PRISM Magazine Online - May-June 2000

Frank Huband - Executive DirectorHigher education in general, and engineering education in particular, are at a crossroads. Our cover story "Whose Property Is It Anyway?" explores how both academia and the courts are addressing the question of who ultimately owns online course content developed by faculty members. The answer to this question--especially in light of the growing popularity of distance education--will have a major impact on the financial prospects of professors and universities for the foreseeable future.

The global demand for U.S.-based engineering education means that in the next decade, U.S. faculty members and universities will be providing Web-based engineering education to students both here and abroad. A particular course may reach thousands, or even tens of thousands, of students. But it is unclear who the principal financial beneficiaries will be.

If faculty members can sell their services to the highest Internet-based bidder, the market could provide seven-digit income to the best online teachers. On the other hand, if faculty members can provide instructional services only through their universities, the benefits of a professor's "Master Teacher" competence might go primarily to his or her institution. Although historically the rights to textbooks and other teaching-oriented intellectual property have typically belonged to faculty members, it is not clear what the future will hold--and the discussion and litigation will continue.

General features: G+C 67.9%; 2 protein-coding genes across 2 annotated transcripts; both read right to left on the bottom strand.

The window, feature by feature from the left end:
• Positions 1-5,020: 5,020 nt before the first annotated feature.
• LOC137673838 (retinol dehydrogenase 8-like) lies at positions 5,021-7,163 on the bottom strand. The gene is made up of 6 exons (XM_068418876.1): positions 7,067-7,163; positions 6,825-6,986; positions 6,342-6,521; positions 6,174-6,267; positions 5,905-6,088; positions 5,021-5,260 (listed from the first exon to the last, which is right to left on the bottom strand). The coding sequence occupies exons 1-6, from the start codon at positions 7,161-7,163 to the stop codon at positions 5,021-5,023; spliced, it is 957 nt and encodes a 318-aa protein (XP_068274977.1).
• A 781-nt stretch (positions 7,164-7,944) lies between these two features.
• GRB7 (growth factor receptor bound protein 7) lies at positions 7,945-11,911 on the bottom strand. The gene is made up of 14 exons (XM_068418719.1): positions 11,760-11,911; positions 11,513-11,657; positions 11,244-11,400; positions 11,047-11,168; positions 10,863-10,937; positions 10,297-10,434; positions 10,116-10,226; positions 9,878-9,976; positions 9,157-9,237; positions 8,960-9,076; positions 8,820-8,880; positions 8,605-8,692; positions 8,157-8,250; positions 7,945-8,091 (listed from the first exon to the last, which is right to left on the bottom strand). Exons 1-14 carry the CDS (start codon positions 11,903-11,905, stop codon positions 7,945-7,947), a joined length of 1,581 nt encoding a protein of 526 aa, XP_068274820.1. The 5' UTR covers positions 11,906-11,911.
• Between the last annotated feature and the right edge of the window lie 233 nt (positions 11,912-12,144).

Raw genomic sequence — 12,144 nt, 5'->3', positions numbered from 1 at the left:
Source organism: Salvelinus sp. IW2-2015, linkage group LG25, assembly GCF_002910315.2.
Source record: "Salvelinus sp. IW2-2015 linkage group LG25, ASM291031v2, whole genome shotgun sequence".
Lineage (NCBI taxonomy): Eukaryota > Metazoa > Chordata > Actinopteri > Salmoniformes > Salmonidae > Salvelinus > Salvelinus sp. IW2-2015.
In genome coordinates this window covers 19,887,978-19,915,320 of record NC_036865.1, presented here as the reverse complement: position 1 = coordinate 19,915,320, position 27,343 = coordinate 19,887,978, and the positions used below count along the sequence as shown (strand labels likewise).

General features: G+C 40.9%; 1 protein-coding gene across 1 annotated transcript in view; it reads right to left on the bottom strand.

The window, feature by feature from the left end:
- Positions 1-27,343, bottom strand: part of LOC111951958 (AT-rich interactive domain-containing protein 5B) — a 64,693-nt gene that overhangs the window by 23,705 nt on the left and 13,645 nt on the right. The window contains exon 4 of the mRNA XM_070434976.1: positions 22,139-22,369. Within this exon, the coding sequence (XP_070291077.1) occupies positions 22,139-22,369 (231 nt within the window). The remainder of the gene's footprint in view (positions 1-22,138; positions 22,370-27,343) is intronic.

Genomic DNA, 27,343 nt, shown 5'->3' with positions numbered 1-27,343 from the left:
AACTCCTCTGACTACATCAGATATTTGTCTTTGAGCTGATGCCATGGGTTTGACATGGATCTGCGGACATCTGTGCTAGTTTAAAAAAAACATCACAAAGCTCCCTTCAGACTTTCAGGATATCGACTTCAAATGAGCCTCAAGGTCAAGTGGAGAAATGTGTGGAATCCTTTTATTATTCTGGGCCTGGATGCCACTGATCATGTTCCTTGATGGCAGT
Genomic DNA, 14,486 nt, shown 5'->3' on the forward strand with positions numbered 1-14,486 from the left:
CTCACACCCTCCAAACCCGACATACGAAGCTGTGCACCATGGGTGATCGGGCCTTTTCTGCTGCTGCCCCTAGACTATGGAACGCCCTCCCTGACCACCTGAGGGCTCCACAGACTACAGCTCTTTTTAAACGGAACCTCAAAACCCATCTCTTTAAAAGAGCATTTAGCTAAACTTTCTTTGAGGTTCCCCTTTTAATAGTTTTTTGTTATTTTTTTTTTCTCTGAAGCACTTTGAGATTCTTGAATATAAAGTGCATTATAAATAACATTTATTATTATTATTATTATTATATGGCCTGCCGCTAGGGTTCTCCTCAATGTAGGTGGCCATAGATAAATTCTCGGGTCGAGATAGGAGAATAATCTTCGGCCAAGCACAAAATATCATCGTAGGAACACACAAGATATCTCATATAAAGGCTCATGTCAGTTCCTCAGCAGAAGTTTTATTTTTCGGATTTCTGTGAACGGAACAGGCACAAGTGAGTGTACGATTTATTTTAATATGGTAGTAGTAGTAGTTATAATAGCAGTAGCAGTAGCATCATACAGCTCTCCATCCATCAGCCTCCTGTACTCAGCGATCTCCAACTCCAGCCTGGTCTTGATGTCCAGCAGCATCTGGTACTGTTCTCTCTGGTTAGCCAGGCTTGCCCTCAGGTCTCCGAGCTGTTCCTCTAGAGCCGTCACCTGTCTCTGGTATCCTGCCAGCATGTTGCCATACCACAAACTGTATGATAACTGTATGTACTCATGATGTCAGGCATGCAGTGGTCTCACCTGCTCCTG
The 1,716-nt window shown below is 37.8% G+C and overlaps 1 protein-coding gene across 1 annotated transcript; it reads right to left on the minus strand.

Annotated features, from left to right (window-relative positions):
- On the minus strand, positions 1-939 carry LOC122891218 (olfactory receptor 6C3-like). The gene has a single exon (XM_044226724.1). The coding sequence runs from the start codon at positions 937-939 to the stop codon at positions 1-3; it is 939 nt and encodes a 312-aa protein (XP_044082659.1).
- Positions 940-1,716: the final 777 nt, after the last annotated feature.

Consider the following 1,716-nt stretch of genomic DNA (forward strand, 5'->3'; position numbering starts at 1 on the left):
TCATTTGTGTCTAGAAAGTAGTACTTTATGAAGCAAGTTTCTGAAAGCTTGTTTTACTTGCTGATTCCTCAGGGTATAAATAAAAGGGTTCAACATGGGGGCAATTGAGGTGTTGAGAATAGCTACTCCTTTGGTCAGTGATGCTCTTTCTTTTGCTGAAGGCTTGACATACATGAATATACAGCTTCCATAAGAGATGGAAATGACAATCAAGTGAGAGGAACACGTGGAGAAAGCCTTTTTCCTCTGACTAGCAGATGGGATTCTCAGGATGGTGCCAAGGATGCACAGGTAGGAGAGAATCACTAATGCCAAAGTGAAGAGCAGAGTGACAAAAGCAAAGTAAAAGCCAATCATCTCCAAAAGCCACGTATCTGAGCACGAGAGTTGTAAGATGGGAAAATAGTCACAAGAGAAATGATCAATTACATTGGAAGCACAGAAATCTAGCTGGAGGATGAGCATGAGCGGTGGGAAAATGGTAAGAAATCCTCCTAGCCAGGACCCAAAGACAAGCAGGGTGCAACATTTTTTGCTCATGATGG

This issue of Prism also provides a glimpse into the fascinating world of particle physics, specifically the CERN laboratory in Switzerland. Scientists there are conducting cutting-edge research that has already helped spawn beneficial technology like the World Wide Web. With a new collider on the way, CERN will continue to be a focal point for fundamental research into the nature of matter.

Finally, become acquainted with freshman Congressman Rush Holt (D-N.J.), who hopes to become a key voice for technology if the Democrats take control of the House in 2001. With his physicist's training, he has been a valuable resource on many technological issues for representatives without a science background.

We strive to make each issue of Prism an informative read, and this one is no exception. I hope to see you at the Annual Conference in June, where you can tell me your thoughts on Prism and ASEE in person!


Frank L. Huband
Executive Director and Publisher

navigation graphic